Proposals for the lingering housing crisis

1. US Regulators can make it illegal for their banks, housing agencies, and other publicly supported entities to refuse to refi on the basis of appraisals and income. Those loans were made, and priced, with the understanding that when long rates fall they get refinanced at the lower rates.

2. A rent to own option where a homeowner has the option to sell his home to the govt. at the lower of his mtg balance or current appraisal before a foreclosure sale, and then rent the home at fair market rent for two years. At the end of two years the home gets offered for sale at fair market prices, and the homeowner has right of first refusal to buy it and finance it at current market interest rates if he has paid his rent as agreed.

The housing crisis is still with us only because these proposals were not implemented when first proposed in 2008.

This entry was posted in Housing, Proposal. Bookmark the permalink.

17 Responses to Proposals for the lingering housing crisis

  1. Pingback: Warren Mosler’s proposals for the 99% | Mecpoc

  2. Dustin says:

    My preference would be to just fix the economy and suddenly prices will go up when gainfully employed people want to buy a house. Your 3 point plan of tax cuts, revenue sharing, and JG should do it.

    Reply

  3. Winslow R. says:

    May happen….

    Ireland: “mortgage to rent” scheme proposed

    These would mean approved housing agencies taking ownership of homes in specific circumstances or the leasing of houses by banks to local authorities, which would in turn rent them to former owners.

    The report … stressed that there would be no blanket debt or negative equity forgiveness.

    http://www.calculatedriskblog.com/2011/10/ireland-mortgage-to-rent-scheme.html

    Reply

    WARREN MOSLER Reply:

    must be reading my blog

    Reply

  4. Mario says:

    What do you guys think of this!!!

    In Argentina, apparently they are using a barter system with a “creditos” currency. Check it out (6 min video). Note though I am not sure how old this video is though.

    http://www.realecontv.com/videos/post-collapse/after-the-it-hits-the-fan-.html

    Reply

  5. Mario says:

    I like these ideas. Always thinking you are!!! ;)

    the homeowner has right of first refusal to buy it and finance it at current market interest rates if he has paid his rent as agreed.

    but of course he would need to have the down payment though. I am assuming so and I think that may be the kicker for people today (depending on the fair market value of the home today however). Most of the people that would participate in such a scheme probably are maxed out on savings, etc. already. So they likely won’t be able to take them up on the offer even if they wanted to. However I’m not saying that’s a bad thing or that the idea is not good.

    Reply

    Unforgiven Reply:

    @Mario,

    With rent-to-own, the rent paid is often credited against the purchase price and could serve as the down payment (as long as you keep your rental payments 100% on time).

    Reply

    Mario Reply:

    @Unforgiven,

    ahh great point. Thanks I forgot about that. yes it makes these points even better!! haha

    Reply

  6. Chad Starliper says:

    Warren.

    1) I do not understand the legality or rationale for this proposal. Maybe someone could elaborate.

    2) OK – so at some point, when the house is sold to whomever, the credit writedown will finally — FINALLY — have to be taken by the bank, MBS holder, et al?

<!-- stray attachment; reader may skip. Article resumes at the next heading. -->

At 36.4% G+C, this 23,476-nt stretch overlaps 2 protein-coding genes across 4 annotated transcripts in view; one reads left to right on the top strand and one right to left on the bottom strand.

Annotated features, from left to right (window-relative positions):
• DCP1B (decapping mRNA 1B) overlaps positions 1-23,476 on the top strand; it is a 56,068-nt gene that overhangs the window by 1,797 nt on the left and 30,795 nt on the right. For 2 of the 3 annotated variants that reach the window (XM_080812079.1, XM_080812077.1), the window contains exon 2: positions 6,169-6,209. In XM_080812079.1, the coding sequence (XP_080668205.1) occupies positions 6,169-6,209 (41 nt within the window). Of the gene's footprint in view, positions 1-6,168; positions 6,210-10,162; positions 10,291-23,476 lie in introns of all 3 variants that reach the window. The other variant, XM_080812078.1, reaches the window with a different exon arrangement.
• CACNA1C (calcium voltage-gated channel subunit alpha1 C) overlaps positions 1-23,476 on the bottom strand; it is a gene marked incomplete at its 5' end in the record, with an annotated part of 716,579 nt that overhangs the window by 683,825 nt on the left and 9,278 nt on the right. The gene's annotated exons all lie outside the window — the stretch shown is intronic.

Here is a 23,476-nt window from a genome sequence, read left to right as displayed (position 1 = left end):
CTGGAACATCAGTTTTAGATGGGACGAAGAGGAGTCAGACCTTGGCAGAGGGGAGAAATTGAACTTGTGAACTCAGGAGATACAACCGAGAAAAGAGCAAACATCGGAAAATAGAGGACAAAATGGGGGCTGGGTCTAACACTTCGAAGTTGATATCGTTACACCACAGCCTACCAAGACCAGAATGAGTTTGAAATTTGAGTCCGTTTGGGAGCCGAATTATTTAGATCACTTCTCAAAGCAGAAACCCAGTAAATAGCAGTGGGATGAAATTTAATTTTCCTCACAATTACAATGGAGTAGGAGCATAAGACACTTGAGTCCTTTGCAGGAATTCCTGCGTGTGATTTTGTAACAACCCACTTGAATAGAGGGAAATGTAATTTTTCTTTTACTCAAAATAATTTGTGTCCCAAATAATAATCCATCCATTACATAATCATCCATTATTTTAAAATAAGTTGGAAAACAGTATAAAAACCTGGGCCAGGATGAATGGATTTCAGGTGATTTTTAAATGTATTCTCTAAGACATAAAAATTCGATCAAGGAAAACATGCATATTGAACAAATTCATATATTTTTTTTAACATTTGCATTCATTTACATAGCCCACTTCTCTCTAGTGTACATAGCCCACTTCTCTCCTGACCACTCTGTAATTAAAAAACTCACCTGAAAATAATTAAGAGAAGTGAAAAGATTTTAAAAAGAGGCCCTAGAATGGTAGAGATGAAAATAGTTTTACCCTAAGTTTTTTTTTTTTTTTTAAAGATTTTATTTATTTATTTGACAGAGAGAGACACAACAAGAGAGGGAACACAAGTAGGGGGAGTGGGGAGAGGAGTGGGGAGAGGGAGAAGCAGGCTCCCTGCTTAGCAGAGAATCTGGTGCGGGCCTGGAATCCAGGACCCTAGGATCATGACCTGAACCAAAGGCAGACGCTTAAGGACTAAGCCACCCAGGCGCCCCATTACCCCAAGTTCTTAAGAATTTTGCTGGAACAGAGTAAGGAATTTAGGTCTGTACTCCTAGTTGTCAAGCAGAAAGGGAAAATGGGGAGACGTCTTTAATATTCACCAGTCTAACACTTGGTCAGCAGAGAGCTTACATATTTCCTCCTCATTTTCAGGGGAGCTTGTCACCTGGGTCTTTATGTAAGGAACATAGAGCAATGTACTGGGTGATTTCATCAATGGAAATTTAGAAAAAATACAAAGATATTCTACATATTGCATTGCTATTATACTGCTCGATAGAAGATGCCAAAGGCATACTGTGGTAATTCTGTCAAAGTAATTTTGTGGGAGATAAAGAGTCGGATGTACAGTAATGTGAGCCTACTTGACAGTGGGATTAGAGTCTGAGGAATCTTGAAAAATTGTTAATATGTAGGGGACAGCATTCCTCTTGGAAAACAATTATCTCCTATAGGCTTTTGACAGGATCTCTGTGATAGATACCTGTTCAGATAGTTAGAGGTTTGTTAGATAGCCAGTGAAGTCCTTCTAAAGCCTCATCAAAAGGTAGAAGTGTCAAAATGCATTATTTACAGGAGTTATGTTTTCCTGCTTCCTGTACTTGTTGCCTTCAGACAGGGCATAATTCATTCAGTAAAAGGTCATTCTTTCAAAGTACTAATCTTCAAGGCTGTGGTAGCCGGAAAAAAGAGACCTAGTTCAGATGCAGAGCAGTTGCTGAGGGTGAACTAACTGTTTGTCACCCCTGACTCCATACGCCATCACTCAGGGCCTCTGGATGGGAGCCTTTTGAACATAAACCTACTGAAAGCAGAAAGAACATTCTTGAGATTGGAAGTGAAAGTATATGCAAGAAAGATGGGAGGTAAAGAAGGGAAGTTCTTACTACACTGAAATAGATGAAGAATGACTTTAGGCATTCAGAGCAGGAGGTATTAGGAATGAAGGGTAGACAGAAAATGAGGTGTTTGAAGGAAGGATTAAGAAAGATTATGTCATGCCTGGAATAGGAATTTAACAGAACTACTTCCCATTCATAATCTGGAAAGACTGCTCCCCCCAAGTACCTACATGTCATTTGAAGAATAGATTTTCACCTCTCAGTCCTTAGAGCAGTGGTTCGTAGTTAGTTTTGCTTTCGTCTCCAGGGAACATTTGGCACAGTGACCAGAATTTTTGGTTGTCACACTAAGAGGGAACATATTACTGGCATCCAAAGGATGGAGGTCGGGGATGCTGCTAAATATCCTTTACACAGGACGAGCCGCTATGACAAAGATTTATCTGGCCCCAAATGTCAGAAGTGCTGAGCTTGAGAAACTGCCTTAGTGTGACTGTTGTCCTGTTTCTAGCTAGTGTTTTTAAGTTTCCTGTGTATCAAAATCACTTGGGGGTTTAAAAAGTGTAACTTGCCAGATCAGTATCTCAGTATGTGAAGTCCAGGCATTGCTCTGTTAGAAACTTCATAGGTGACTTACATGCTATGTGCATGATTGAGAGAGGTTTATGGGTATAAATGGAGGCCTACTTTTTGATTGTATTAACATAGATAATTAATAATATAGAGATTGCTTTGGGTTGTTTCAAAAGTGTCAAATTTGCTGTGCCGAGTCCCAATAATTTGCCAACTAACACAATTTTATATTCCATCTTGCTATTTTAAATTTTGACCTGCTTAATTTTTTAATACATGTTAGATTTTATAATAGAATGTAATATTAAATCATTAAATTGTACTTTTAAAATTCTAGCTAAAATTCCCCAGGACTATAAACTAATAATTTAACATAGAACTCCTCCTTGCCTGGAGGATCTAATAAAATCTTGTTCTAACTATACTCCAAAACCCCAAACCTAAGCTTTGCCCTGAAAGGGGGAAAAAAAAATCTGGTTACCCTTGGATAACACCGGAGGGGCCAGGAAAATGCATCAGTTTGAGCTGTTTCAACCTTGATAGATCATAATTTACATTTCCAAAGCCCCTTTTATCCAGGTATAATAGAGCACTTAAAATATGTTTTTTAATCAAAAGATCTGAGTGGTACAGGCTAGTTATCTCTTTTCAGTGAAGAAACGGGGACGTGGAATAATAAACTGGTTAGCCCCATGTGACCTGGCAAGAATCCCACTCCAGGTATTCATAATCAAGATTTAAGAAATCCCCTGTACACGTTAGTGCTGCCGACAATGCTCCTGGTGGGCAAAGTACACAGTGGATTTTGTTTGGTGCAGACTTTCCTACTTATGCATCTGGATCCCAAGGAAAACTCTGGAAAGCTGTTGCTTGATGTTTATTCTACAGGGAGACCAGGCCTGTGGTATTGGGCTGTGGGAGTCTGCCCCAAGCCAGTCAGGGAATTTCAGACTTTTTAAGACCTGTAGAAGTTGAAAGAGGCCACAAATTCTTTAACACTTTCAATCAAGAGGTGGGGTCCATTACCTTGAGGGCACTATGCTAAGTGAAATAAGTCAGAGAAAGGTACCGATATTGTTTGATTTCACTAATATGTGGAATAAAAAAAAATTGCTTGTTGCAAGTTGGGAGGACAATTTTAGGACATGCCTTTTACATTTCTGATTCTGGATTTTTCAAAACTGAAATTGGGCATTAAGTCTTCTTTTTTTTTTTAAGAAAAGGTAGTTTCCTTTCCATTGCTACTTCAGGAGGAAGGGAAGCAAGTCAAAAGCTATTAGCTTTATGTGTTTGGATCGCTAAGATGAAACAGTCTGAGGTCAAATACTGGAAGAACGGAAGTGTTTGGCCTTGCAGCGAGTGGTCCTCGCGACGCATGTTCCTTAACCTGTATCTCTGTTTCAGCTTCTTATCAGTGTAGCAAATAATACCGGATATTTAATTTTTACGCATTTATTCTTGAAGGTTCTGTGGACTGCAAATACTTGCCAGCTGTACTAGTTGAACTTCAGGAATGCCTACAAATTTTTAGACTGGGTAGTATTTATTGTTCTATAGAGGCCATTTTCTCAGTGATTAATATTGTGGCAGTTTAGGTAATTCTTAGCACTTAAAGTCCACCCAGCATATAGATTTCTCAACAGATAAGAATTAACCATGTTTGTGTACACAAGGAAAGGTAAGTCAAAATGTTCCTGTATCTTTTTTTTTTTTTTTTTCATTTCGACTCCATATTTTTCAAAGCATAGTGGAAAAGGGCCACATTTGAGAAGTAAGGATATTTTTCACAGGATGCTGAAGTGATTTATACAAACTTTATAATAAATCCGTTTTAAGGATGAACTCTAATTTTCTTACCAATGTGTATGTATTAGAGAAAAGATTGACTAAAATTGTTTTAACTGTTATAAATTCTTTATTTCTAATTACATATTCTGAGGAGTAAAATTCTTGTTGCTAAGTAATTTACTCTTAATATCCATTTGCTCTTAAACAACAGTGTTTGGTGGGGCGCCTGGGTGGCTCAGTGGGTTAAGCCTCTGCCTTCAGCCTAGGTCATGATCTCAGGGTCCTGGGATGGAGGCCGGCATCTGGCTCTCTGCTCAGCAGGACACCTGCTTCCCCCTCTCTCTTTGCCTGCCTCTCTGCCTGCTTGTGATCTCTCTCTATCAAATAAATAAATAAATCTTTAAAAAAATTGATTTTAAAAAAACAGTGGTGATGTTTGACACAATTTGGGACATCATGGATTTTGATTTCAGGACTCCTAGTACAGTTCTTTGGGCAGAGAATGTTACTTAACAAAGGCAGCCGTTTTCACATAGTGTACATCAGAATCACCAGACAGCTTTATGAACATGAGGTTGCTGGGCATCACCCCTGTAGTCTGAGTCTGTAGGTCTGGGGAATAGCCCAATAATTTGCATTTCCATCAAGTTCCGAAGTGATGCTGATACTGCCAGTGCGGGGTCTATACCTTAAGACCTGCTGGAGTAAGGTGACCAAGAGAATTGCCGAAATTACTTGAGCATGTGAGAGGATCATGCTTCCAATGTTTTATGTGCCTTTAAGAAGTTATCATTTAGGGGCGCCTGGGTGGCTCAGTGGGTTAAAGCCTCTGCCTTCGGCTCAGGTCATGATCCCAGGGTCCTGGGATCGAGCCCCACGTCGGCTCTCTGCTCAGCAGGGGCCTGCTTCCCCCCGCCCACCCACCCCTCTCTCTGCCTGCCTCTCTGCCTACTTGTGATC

Reply

    WARREN MOSLER Reply:

    yes, just like today. the bank sells the house and adjusts it’s books accordingly.

    but in my proposal the buyer is the govt. if the owner wants to stay and rent.

    Reply

    Arthur Reply:

    @WARREN MOSLER, Couldn’t the Fed just set up an SPV and do all the refis itself under 13(3) of the Federal Reserve Act? If you can refiannce AIG, you should be able to refinance everyone in America. We don’t even need the banks to be part of the deal. Just saying.

    Reply

    Tom Hickey Reply:

    @Arthur,

    Something not lost on most Americans. That’s what the outrage is about. Socialism for the 1% and capitalism for the 99%.

    WARREN MOSLER Reply:

    makes sense, but hardly the type of policy initiative generally left for the Fed. more like something Congress authorizes and directs

  7. SG says:

    “US Regulators can make it illegal for their banks, housing agencies, and other publicly supported entities to refuse to refi on the basis of appraisals and income.”

    That is a ludicrous notion, appraisals and income are two of the most important factors for underwriting a loan, you may as well book a loss up front. Banks are publicly traded companies that should be allowed to make a profit…otherwise there will be no private capital available to them. Do you really want the government underwriting loans…

    Reply

    WARREN MOSLER Reply:

    not for underwriting, for refinancing loans already on their books.
    the risk is already there

    Reply

    Unforgiven Reply:

    @WARREN MOSLER,

    As a bank can make any loan that it sees fit to, what use would they have for private capital?

    Reply

    WARREN MOSLER Reply:

    it’s about the ‘they’

    ‘they’ are the holders of the private risk capital when there is any

    ‘they’ are govt employees when there isn’t

    see: http://www.moslereconomics.com/?p=8968

Leave a Reply

Your email address will not be published. Required fields are marked *

*

You may use these HTML tags and attributes: <a href="" title=""> <abbr title=""> <acronym title=""> <b> <blockquote cite=""> <cite> <code> <del datetime=""> <em> <i> <q cite=""> <strike> <strong>